“The Wildest Dream:  Conquest of Everest”
This is one of the slowest-moving documentaries ever filmed.  Yes, I know, they’re trying to capture the magnificent grandeur of Mt. Everest , and the lofty goals of those who would scale its summit at great personal cost.  They’re going for majestic, but they get sonorous and somnolent.
They speak of the obsession to climb the world’s highest mountain as a kind of “love triangle,” effectively claiming the time, energy, attention, and resources of its smitten suitors, who all have families they’ve left behind. 
But it seems that what they’re really trying to do is lionize George Mallory, the man who died trying in 1924, three decades before Sir Edmund Hillary is credited with being the first.  After a clumsy re-enactment of the discovery of Mallory frozen corpse, a few hundred feet below the summit, they rhapsodically surmise that Mallory could well have fallen and broken his right leg on the way down, rather than on the way up.  But, of course, there’s no proof of that, and assuming he did is no more verifiable than assuming he didn’t. 
They try to reconstruct Mallory’s expedition, which include scores of native Sherpa doing the real dirty work of carrying all the equipment and acting as guides and teaching about acclimatization,  who, of course, go totally unacknowledged (as for the implied racism inherent in that situation, we just won’t even go there).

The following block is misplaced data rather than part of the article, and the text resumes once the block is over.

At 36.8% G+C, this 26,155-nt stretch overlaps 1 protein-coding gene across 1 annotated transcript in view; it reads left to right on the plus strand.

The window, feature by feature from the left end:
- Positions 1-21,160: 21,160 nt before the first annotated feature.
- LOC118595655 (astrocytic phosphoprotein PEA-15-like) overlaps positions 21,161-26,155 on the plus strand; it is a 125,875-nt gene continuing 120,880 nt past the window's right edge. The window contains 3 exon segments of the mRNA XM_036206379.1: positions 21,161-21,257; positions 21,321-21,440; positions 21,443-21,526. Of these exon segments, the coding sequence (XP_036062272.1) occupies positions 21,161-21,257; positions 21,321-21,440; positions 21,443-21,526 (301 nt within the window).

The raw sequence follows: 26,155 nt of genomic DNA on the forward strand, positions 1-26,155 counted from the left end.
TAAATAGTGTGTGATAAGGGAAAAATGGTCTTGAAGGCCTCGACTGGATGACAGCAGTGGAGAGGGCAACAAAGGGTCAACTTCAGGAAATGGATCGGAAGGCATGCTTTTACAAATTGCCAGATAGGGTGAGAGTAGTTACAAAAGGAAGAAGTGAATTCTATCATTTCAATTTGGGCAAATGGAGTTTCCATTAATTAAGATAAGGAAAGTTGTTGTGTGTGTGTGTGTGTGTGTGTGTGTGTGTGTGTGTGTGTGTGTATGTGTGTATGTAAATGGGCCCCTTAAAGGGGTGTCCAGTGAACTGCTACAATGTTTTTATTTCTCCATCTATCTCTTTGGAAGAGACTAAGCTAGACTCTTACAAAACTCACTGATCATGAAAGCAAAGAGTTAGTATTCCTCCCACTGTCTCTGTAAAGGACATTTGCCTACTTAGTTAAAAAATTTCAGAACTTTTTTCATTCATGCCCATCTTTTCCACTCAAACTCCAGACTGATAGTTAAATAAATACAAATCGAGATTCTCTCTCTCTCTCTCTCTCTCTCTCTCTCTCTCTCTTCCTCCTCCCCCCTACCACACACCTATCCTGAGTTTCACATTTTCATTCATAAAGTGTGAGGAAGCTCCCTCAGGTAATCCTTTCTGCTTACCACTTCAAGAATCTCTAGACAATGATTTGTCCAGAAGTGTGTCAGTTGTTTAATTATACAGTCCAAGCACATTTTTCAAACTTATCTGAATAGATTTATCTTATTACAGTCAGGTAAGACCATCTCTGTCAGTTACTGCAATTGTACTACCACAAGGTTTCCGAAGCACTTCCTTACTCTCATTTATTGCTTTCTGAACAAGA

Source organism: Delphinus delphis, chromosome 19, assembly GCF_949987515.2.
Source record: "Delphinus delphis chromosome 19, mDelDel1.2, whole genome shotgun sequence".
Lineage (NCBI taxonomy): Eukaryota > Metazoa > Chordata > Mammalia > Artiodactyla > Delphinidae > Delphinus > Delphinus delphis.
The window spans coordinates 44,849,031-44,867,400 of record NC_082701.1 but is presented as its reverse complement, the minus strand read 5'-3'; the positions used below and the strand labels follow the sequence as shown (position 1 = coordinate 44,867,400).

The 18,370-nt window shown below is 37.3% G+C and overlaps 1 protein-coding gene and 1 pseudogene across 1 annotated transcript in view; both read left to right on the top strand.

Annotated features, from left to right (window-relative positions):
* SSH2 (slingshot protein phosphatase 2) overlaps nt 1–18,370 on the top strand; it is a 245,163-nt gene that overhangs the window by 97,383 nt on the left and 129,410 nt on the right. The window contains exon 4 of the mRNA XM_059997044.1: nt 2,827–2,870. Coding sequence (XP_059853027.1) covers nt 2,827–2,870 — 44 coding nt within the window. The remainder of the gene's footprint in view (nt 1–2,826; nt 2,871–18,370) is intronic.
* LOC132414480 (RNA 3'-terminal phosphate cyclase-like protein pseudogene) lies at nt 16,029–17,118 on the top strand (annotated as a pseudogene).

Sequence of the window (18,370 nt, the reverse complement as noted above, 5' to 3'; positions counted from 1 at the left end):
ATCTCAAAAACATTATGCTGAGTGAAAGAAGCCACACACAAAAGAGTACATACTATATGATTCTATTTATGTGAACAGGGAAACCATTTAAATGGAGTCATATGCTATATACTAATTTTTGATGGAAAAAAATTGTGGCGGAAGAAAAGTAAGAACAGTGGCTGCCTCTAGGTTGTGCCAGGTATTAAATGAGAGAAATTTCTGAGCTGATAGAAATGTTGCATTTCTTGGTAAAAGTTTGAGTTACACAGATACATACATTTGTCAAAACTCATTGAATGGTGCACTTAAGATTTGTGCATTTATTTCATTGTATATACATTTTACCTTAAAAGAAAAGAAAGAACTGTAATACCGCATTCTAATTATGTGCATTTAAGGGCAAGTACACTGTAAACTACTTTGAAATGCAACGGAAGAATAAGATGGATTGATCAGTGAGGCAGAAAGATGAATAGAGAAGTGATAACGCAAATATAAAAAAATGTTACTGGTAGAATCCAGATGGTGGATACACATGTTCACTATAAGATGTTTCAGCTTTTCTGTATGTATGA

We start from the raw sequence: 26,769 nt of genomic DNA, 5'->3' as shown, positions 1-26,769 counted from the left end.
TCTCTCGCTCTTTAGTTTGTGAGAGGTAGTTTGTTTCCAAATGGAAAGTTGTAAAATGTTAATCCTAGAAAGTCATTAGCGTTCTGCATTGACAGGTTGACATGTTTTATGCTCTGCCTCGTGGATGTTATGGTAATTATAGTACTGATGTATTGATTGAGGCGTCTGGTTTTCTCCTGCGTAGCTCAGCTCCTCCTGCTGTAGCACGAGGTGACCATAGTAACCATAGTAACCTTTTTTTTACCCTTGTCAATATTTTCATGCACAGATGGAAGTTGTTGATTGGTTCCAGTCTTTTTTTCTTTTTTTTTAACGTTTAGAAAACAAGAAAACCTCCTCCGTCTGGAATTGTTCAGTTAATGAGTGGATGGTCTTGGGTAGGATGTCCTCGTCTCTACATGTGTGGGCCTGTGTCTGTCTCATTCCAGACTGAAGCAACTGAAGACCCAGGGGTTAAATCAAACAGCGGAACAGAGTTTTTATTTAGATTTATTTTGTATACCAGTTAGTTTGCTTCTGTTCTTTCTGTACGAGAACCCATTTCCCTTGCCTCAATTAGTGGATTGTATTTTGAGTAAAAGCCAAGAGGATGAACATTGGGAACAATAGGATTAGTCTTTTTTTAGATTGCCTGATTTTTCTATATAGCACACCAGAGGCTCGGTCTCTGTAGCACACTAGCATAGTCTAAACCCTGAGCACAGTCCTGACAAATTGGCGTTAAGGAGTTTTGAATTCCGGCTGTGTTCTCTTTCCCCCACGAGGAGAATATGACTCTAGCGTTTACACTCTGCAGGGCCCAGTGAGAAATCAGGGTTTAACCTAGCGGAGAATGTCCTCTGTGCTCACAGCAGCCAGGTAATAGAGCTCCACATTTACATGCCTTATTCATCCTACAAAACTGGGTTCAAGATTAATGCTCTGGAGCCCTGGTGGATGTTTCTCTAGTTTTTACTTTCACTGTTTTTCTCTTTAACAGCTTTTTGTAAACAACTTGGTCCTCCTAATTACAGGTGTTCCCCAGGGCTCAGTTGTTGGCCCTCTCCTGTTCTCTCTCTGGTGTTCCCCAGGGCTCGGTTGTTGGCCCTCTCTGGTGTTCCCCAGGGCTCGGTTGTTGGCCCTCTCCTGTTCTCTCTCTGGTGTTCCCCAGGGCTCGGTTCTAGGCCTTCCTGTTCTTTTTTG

And why, pray tell, would anyone want to risk literally life and limb to endure the incredible hardship of climbing at altitudes beyond oxygen deprivation?  Well, in Mallory’s famous quote, “because it’s there.”
This film is really for the die-hard mountaineers, who revel in their own culture of adventurism, hero worship, and expedition management.  The rest of us just wonder “Why?”
Dr. Ronald P. Salfen, Grace Presbyterian Church, Greenville , Texas